The start of a new year brings with it a good opportunity to take a look back at what was achieved in the last year, and to plan for the new year. This applies to each of our lives, but it also applies to long-term endeavors like blogs. So I would like to do a little retrospective of Self Taught Japanese to see what happened in 2020, and what might happen in 2021.
As a blog, I kept a pretty good frequency of posting, on average around 1.5 times a week. My yearly viewers jumped 14% from 2019, and this is a great improvement considering the previous year increased only 5%. I was much more active on Twitter in 2020, and as a result gained a few hundred followers, putting me around 1700. I also got around 60% more traffic from Twitter than I did in 2019, though I know referrer statistics are not always accurate.
As a publisher, I published a total of 5 E-books, including my first self-authored book (about particles), putting me at a total of 12 books. I also did my first Goodreads giveaway for my Hayashi Fumiko book, and got a few reviews out of that. In addition, I received some nice feedback from readers about this book, which helped make it the most memorable project of the year. In 2020 I sold roughly twice the number of books I did in 2019, which is a promising trend, and my number of pages read as part of Kindle Unlimited was nearly three times greater. By the end of the year, I had all my books available on Kindle Unlimited, and all available for regular purchase for $0.99 USD (or equivalent price in other regions).
Another first in 2020 was collaborating with a Japanese learning site to list one of my translations in full. I also recorded and produced my first full audio narration of a story I translated. I want to continue to explore different ways to get my translations out besides Amazon.
Continuing from 2019, I kept up my activity on Facebook, and have been able to drive more book sales and blog hits with periodic targeted posts that stay within the guidelines of various groups. I also had a few discussions with people interested in doing retranslations of my books, or people who want to translate works of an author I have dealt with to a language besides English (if I am lucky some of those might come out in 2021).
So what about 2021?
To begin with, while making a printed book and running another translation contest were both ideas I had in mind for 2020, they didn’t end up happening, so maybe we’ll see either or both of those in 2021.
While one of my personal goals for several years now was to have one of my translations published as a full length book (200+ pages), and though I didn’t end up doing that either in 2020, I actually have been thinking lately in terms of experimenting with the opposite––a series of shorter E-books, at least compared to what I have put out so far. There are many advantages to this, including shortening the average length of a project, and being able to be more nimble and adjust based on reader demand as well as other factors. For print books, clearly it generally doesn’t make sense to create books less than a certain length, but for E-books I think there is much more flexibility. It’s unfortunate I can’t sell a book on Amazon for below $0.99, but maybe that will change in the future. I’m also thinking of putting more of a focus on Japanese women authors in 2021, but I need to do some more research in that area to figure out how that will pan out.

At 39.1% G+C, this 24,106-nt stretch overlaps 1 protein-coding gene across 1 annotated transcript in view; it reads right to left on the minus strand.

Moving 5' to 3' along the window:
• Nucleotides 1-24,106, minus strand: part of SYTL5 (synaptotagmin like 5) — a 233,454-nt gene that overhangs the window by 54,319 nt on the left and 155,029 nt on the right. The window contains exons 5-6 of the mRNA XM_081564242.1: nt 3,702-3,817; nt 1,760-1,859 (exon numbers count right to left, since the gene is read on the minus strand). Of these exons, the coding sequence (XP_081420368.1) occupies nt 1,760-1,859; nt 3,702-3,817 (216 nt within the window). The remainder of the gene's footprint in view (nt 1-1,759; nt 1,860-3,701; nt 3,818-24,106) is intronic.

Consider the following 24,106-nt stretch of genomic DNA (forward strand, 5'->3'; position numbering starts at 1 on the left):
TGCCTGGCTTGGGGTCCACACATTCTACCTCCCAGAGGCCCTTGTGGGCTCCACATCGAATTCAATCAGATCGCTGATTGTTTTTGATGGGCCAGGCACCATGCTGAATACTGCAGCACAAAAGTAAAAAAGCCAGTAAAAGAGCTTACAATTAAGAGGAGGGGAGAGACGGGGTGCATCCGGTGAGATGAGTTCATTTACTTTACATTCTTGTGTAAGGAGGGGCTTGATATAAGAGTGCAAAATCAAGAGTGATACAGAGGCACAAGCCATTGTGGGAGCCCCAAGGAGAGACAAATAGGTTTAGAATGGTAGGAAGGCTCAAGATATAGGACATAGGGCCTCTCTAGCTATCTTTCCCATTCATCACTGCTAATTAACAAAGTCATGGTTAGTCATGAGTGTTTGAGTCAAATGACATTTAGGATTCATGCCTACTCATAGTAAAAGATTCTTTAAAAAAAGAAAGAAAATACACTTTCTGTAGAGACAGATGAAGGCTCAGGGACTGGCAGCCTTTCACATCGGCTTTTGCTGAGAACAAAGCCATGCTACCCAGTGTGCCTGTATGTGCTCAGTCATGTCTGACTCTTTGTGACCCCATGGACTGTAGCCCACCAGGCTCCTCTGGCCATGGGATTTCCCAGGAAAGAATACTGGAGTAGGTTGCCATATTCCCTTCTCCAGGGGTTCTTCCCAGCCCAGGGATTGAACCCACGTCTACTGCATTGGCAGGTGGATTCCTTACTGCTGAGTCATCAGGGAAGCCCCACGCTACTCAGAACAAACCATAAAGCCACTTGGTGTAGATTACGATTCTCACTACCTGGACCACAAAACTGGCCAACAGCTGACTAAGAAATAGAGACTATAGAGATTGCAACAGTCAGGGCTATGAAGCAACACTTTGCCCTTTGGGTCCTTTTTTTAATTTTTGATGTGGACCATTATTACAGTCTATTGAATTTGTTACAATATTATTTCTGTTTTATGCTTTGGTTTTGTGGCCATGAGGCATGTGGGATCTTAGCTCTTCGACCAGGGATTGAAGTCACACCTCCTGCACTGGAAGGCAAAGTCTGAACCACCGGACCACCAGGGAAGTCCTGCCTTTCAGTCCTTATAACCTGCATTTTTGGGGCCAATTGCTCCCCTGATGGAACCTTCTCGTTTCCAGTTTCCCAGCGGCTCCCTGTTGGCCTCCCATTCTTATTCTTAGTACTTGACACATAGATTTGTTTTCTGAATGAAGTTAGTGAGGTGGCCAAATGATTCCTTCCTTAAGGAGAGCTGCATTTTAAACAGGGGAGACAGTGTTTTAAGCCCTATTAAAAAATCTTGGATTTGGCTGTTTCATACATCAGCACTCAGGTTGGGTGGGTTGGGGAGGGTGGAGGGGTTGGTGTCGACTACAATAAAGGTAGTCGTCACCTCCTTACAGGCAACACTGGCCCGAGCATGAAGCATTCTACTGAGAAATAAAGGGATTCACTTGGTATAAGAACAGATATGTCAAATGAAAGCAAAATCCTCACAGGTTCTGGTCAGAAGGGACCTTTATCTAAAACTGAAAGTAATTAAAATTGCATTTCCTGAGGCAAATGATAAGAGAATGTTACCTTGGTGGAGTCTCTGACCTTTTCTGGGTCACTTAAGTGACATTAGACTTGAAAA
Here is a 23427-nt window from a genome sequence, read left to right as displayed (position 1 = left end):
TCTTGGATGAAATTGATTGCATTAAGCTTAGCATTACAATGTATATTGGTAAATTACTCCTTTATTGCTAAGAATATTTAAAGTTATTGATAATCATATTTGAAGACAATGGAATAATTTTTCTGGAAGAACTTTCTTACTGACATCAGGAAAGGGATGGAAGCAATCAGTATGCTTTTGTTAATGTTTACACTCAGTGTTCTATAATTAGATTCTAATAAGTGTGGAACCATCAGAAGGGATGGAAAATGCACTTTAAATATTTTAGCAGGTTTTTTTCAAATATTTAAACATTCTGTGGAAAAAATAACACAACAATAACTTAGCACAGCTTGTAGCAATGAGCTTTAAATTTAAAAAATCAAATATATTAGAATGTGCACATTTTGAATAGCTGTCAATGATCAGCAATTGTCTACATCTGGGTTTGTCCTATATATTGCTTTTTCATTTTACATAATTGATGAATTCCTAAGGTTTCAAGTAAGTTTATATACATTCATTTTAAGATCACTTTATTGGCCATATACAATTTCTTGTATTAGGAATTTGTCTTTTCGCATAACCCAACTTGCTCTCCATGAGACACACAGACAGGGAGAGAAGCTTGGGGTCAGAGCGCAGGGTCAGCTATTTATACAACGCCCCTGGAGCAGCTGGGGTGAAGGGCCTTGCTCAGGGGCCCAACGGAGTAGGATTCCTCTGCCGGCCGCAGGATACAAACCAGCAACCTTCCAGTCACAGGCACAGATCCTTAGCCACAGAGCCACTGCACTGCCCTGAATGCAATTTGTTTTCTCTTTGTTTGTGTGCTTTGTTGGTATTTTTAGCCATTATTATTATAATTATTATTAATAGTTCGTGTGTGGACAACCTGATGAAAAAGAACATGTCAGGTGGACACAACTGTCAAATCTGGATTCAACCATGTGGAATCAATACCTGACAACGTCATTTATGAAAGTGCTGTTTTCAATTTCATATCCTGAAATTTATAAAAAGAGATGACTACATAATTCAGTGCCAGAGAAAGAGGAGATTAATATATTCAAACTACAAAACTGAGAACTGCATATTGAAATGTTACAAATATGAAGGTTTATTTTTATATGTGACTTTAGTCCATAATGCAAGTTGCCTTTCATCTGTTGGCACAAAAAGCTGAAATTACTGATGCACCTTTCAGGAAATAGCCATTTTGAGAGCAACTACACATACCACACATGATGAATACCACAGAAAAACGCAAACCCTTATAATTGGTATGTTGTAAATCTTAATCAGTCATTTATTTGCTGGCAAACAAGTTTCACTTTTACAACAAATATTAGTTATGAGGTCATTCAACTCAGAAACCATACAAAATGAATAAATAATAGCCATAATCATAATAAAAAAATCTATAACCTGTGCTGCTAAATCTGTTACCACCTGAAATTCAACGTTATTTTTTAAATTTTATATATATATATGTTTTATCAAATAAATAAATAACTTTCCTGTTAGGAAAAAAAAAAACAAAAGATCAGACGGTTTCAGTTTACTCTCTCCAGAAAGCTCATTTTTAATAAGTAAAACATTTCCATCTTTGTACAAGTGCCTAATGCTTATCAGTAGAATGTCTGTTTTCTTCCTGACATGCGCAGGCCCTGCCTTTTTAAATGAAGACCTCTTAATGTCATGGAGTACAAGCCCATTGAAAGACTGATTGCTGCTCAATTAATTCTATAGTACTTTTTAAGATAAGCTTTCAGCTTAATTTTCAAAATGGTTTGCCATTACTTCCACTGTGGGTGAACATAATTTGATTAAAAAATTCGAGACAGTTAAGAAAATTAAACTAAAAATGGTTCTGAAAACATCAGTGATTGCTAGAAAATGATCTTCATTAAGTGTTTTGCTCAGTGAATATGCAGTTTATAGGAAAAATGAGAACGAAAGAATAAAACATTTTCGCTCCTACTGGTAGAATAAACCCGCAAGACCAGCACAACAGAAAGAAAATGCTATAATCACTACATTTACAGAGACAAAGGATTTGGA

I already have a new translation project at the draft stage (I ended up spending a large part of my holiday doing translation projects, which was nice), and another one planned with the initial research already pretty far along. I’m hoping to do a little more science fiction translation in 2021.
In 2021 I want to do more articles about getting deep into the details of translation, similar to my TransLiterary YouTube series, but more structured. There are some challenges here since much of what I do during the translation process has become nearly automatic, but it will be fun to try to make what I do and think explicit. Analyzing difficult-to-translate passages from my books is one idea.
I’m also considering making more quizzes about grammar, and maybe more posts for writing practice (like my Japanese Writing Lab series). Also I think I need to go through my resource list and maybe add a few more sites. I’m always open to suggestions though about topics for posts, sites to review, or translation ideas.
In closing, I’d like to thank everyone who has visited this blog––whether this is your first visit or your 50th––and helped make STJ the enjoyable project it is. I’d also like to give special thanks to those long-standing readers who have stuck around for years, some of which have assisted me with things such as being beta readers for my books.
Let’s make 2021 a great year of productivity, creativity, satisfaction, and above all fun!